Resignations are never easy. One always has so many mixed emotions. When your employer takes your resignation badly and offers you a tempting offer to stay, it’s even harder. While more money, a new title, more responsibility presented to you is flattering, how should you react to a counter offer?
Counter offers can be expected, especially if an employer is losing a valuable staff member. In today's employment market, replacing staff is a burden that no employer wants to undertake. Finding replacement staff is expensive and time consuming. Aside from recruitment costs, training and induction of new staff takes time before the employee can take responsibility in the role.
It is for this reason that most employers will be quick to react to a resignation with a counter offer. The counter offer is normally quite substantial, to avoid further negotiation from the new employer. While the offer will blow you away and you will finally feel hugely appreciated, be well aware of the consequences of accepting a counter offer. The most important advice is to remember what motivated you to leave the company in the first place. Please don’t let more money cloud your judgement.
It is always a concern that the employer needs a resignation to suddenly show their appreciation of you and your value to the company. Are they really showing their appreciation? No they aren’t! It’s just a quick fix. As I said earlier, a whole lot easier to keep the staff you have!
If salary, however is your only motivation for wanting to resign, then you should be investigating ways in which to negotiate a salary increase with your company rather than looking elsewhere, using an offer to bully your way into a raise, is not the way to do business.
Often with a resignation, the trust is broken due to the fact that you have been looking elsewhere. If you decide to accept the counter offer, one needs to work hard to regain trust within your company. Colleagues also get resentful with the assumption that there was a monetary counter offer. Employers are well aware that you will always be on the lookout.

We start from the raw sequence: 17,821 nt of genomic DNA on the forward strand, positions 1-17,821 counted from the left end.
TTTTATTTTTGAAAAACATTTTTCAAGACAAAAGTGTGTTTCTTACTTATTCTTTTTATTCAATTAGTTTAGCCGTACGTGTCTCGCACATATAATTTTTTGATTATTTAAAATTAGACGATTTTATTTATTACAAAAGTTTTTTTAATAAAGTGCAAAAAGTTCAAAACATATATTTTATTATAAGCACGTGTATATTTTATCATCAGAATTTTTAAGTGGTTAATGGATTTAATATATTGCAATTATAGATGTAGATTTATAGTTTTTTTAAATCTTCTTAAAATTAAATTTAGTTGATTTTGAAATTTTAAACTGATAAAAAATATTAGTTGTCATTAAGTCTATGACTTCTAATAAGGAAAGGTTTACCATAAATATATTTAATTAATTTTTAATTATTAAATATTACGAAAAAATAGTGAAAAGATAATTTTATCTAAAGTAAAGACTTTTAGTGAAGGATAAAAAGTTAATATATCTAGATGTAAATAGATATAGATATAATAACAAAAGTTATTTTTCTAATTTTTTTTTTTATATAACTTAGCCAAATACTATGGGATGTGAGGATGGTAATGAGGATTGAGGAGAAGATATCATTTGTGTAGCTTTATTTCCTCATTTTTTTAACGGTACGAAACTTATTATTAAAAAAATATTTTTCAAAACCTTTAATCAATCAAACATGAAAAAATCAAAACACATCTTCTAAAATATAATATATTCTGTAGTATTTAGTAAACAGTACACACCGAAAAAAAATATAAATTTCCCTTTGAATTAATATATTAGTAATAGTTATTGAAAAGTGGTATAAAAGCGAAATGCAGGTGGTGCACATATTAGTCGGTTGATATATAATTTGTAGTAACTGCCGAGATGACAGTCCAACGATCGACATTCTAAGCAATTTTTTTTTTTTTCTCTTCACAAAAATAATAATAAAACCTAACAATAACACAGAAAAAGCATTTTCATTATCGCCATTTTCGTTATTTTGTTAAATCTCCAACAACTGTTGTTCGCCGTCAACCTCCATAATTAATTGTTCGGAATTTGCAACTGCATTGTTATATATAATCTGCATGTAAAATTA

Accepting an offer at a new company and then accepting a counter-offer from your current employer means you will have to turn down the offer that you had initially accepted. The repercussions of reneging on a signed offer, is damaging to your credibility and moral standing. You could also potentially burn bridges with the recruitment agency and the company that that made you the offer.
If you decide to turn the counter offer down, do so with grace and don’t burn bridges. Show your appreciation for the offer and your time at the company. Turn it down respectfully and move on as your current employer has huge influence on your references and future employment.
In all my years of recruiting, most people who accept counter-offers find themselves looking for a job again within the next 2 years. Why? Because the reasons for them looking in the first place remain! A counter offer is a quick fix for the employer and a pacifier for the employee. If you were unhappy in your working conditions before you resigned, then more money won't change the situation.
Moral of the story - Don't accept a counter offer!
Written by Lee Dixie
Member of APSO | The association of Personnel Services Organisation
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